Thought for the Evening: Canons of Elegance
We have an obligation to be temperate. However, temperance is by its nature a virtue very focused on appropriateness, which does not always admit of strict lines, and thus our obligation to be temperate leaves us with a rather vague duty. In some cases, particularly where temperance overlaps with justice, we do get well-defined obligations, but this is generally due more to other virtue than temperance. Further, while it's easy to think of temperance or moderation primarily in terms of oneself, as the virtue that most contributes to spiritual beauty (giving our lives a balance, harmony, and proportion in which the mind can rest and on which it can dwell), has, like all the virtues, a social aspect, in which we are concerned with acting in such a temperate way that by our temperance we facilitate the temperance of others. This adds an additional complexity. In addition, we have an obligation not merely to temperance in a strict sense (which restrains physical pleasures to preserve or further more human things), but to all virtues in the temperance-family, all of the virtues that are like it and contribute to life in a similar way. We are obligated not merely to cultivate the specific virtue of temperance but to live the broadly temperate life, with all the virtues of the whole family of virtues that cluster around temperance.
This messiness is endemic to the temperance family of virtues, which is of all the families the one that deals most with aspects of life that are not reducible to strict rules. But we are not entirely without recourse. We do have guidelines that we can follow, in part because temperance does have a genuine social aspect; these rules we might call the canons of elegance. They are not obligations, but they capture rules that in most cases make our behavior approximate the temperate life by which, through acting temperately, we facilitate the temperance of ourselves and others. I think we can divide these canons into two kinds. One kind is concerned with making it easier to assess what is really temperate as opposed to what is merely apparently so. The other is concerned with making the subordination of pleasure to higher things easier.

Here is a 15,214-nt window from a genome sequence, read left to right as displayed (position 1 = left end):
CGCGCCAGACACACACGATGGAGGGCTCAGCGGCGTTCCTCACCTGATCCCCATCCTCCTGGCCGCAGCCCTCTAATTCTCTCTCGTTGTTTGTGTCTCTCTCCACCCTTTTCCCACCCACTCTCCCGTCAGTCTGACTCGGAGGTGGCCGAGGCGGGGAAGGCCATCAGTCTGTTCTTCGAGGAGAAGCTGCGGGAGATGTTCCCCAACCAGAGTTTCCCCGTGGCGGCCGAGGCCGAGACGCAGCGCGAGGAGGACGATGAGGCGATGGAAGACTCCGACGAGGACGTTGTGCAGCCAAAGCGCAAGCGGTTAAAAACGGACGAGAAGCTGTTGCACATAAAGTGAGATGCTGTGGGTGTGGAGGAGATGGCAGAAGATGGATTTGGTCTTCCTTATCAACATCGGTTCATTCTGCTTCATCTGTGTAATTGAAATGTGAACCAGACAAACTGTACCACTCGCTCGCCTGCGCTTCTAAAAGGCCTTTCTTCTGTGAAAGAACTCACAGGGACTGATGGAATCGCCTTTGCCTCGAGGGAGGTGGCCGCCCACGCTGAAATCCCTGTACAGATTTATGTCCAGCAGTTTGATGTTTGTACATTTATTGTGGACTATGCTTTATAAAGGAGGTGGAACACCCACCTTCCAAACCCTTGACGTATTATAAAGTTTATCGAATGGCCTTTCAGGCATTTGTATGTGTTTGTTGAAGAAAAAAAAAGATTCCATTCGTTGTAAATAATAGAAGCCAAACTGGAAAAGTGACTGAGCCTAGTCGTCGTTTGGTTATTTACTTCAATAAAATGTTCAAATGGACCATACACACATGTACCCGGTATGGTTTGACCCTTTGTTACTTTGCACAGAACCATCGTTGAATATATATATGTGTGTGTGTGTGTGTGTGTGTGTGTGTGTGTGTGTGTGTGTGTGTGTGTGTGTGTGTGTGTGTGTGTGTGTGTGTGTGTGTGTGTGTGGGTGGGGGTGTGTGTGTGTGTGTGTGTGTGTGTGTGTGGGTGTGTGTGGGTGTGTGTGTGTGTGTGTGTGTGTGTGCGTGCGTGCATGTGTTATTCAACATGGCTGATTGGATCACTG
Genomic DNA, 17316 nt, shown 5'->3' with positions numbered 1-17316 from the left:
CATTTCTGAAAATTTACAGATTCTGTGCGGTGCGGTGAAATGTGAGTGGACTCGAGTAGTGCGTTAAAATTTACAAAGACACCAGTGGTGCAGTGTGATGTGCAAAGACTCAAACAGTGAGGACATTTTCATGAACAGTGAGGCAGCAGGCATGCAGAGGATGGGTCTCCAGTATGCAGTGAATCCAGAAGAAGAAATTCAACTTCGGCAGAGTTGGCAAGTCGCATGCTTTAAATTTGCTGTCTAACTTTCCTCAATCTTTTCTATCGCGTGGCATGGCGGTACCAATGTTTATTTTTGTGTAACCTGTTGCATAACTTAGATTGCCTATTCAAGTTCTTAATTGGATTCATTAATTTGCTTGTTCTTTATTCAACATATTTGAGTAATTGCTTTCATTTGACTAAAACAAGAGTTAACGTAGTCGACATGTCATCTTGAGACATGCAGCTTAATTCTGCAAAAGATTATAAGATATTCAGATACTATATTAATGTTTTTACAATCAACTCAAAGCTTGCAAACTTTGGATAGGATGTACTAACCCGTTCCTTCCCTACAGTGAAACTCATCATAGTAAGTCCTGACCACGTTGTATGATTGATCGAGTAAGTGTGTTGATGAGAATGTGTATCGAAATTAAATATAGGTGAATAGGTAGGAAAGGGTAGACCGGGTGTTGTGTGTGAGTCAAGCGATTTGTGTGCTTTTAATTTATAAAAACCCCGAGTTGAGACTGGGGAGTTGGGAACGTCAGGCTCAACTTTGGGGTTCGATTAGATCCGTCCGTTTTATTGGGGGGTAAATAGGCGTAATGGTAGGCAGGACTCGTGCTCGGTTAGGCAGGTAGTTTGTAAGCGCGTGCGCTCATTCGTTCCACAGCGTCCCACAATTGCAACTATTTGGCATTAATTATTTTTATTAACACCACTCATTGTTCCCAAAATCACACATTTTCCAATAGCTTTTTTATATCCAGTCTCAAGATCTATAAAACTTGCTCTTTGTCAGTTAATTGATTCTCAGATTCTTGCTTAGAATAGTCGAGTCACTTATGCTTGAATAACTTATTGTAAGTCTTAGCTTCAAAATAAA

On the first, and most fundamental, kind, we can start with the recognition that any genuine temperance must be consistent with the other cardinal virtues (prudence, justice, and fortitude), and facilitating such temperance in others must be consistent with the conditions for these, not imposing undue burdens on those trying to do act in accordance with them.
Therefore, to aid through temperance the prudence of ourselves and others, we get something like the first canon of elegance:
(1) To make allowances for honest differences in judgment.
To aid through temperance the justice of ourselves and others,
(2) To prefer, where different options are available, the options that seem most obviously conducive to mutual benefit.
To aid through temperance the fortitude of ourselves and others,
(3) To make allowances for those who are enduring obvious difficulties, even where it causes some difficulty to oneself.
To aid through temperance the temperance of ourselves and others, directly,
(4) To make one's pleasures, especially one's social pleasures, reside in things that seem most conducive to cultivating virtue in oneself or making the lives of others more quietly pleasant or less difficult.
On the other side, rules that help us and others more easily to do what virtues of the temperance family require, namely, to subordinate the pursuit of pleasure to more fully human things, the guidelines are perhaps more diverse. But there are a number of obvious candidates.
First, virtues in the temperance family are always very obviously concerned with some kind of moderation. Therefore we get the canon,
(5) To avoid apparent extremes that are neither physically nor morally necessary.
That canon is about bringing our actions more in line with what seems moderate to our judgment in the moment. But we are social creatures, and therefore we can also take into account what appears moderate to people in general. Therefore we have another canon,